ISLAMABAD: The industrial units in erstwhile Federally Administered Tribal Areas (FATA) and the Provincially Administered Tribal Areas (PATA) would now be required to submit the "consumption certificates" to the Federal Board of Revenue (FBR) to ensure that the tax-exempt goods are ultimately consumed within the tribal areas.
If the goods produced from the exempted raw materials are transferred or supplied outside the tribal areas, the applicable tax rates would be applicable on such tax exempted goods, the FBR added.
The FBR has issued Circular No 05 of 2021, here on Friday, on the procedure for Issuance of 'Consumption Certificate' for Import of Industrial Inputs by FATA/PATA-Domiciled industries.
In order to earnestly implement and enforce the tax-related incentives and benefits extended by the parliament to residents of the FATA/PATA, Circular No 9 of 2021 dated March 1, 2021, was issued. The circular takes account of safe arrival of industrial inputs imported by FATA/PATA domiciled industries from the port to the intended manufacturing sites.
Section 13(1) read with Serial No 151 of Table I of Sixth Schedule to the Sales Tax Act, 1990, exempts import of "industrial inputs" to FATA/PATA-located industries "on presentation of a post-dated cheque for the amount of sales tax payable and the same shall be returned to the importer after presentation of a consumption...certificate...in respect of goods imported as issued by the Commissioner Inland Revenue having jurisdiction.”
This particular benefit is subject to a further condition that if the goods produced from the exempted raw materials are transferred or supplied outside the tribal areas, the tax exempted shall be paid at the applicable rate, the FBR said.
This makes "consumption certificates" issued by Commissioner Inland Revenue (CIR) the centerpiece of the tax-exempt cycle of importation of industrial inputs, production of finished goods by FATA/PATA-domiciled industries and there ultimate consumption within the FATA/PATA regions.
It is therefore that a standardized procedure for the issuance of Consumption Certificate is being rolled out, so as to ensure fair operationalisation of the exemptions enshrined in the law.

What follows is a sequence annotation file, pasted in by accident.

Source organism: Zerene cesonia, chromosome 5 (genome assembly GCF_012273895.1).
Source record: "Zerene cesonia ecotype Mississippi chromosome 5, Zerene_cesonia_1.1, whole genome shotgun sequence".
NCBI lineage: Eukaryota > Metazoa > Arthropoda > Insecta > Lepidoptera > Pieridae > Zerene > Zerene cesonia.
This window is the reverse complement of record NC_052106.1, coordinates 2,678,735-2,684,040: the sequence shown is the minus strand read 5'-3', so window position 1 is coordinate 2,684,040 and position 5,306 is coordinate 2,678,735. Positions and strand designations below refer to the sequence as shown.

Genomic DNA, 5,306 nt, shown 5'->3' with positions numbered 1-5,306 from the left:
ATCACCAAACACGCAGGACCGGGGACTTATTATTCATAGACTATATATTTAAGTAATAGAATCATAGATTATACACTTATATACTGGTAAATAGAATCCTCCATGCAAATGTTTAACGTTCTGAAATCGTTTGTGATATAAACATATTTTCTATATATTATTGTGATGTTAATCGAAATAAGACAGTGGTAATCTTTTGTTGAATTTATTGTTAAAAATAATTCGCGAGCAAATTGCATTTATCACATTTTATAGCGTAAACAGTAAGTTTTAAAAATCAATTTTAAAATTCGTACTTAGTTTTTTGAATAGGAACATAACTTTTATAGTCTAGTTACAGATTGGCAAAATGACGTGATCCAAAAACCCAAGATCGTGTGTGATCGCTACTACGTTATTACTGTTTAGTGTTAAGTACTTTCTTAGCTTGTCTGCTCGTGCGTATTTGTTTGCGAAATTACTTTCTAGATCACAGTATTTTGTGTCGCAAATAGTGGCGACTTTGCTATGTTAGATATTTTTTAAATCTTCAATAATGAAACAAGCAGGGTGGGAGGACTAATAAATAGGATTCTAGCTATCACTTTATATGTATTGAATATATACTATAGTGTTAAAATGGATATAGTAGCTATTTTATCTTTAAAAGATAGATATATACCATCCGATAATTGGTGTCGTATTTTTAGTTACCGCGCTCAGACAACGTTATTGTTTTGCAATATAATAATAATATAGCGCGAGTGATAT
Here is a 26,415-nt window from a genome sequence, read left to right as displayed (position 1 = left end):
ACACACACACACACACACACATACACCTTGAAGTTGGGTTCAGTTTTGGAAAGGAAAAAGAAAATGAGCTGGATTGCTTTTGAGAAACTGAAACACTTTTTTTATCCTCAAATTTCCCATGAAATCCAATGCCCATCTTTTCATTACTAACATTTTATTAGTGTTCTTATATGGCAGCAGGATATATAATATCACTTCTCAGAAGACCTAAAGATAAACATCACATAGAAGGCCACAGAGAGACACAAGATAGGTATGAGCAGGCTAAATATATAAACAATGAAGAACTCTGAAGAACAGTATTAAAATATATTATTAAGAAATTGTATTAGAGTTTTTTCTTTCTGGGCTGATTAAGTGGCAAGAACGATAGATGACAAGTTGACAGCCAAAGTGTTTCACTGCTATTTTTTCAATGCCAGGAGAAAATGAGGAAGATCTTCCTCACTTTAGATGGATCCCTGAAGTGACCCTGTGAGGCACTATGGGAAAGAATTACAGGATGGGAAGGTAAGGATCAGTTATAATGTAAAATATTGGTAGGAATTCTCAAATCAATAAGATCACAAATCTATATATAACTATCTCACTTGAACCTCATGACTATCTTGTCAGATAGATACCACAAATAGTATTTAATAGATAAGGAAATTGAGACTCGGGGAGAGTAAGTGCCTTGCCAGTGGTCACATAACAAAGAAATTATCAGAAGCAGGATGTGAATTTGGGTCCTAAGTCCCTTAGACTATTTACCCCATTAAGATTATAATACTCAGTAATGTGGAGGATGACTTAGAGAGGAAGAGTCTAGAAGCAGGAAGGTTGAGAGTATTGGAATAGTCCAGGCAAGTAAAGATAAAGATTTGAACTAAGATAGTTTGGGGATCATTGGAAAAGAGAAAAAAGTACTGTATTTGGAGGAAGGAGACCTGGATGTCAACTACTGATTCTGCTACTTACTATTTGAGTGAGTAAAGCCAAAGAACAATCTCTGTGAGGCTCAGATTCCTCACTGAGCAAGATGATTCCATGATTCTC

The FATA/PATA-based manufacturer/Registered Person (RP), who is also an "active taxpayer" in terms of Section 2(1) of the Sales Tax Act, 1990 ("the STA, 1990"), and intending to import raw materials for consumption at his own manufacturing site would make a written application to the CIR concerned providing production capacity of the manufacturing unit, and if the same has increased over time, the month from which the enhanced production capacity was installed along with particulars of the additional manufacturing capacity.
They would be required to provide month-wise quantity of raw material imported and purchased locally since July, 2020 (or 1st month of the tax year); quantity of stock available from earlier imports; month-wise details of gas and electricity consumed since July, 2020 (or 1st month of the tax year); month-wise particulars of goods produced; month-wise details of post-dated cheques (PDCs) deposited with Customs authorities, if any; list of buyers of the goods produced; bank statement for the relevant periods; electricity and gas bills for the relevant period; month-wise proof of Federal Excise paid only in case of goods covered under the Federal Excise Act, 2005.
The CIR would ensure that particulars supplied by the RP are verified before the issuance of Consumption Certificate. In case any data are not verified, the RP would be given an opportunity to complete the application, provide the required information, and make up the deficiency.
The Consumption Certificate issued will be directly mailed to the Collector Customs concerned with a copy thereof being duly marked to Member (IR Operations) and Member (Customs Operations), and under no circumstances will be handed over to the taxpayer. If the CIR decides to reject the application for a Consumption Certificate, the previous PDCs deposited would be encashed, the FBR added.
Copyright Business Recorder, 2021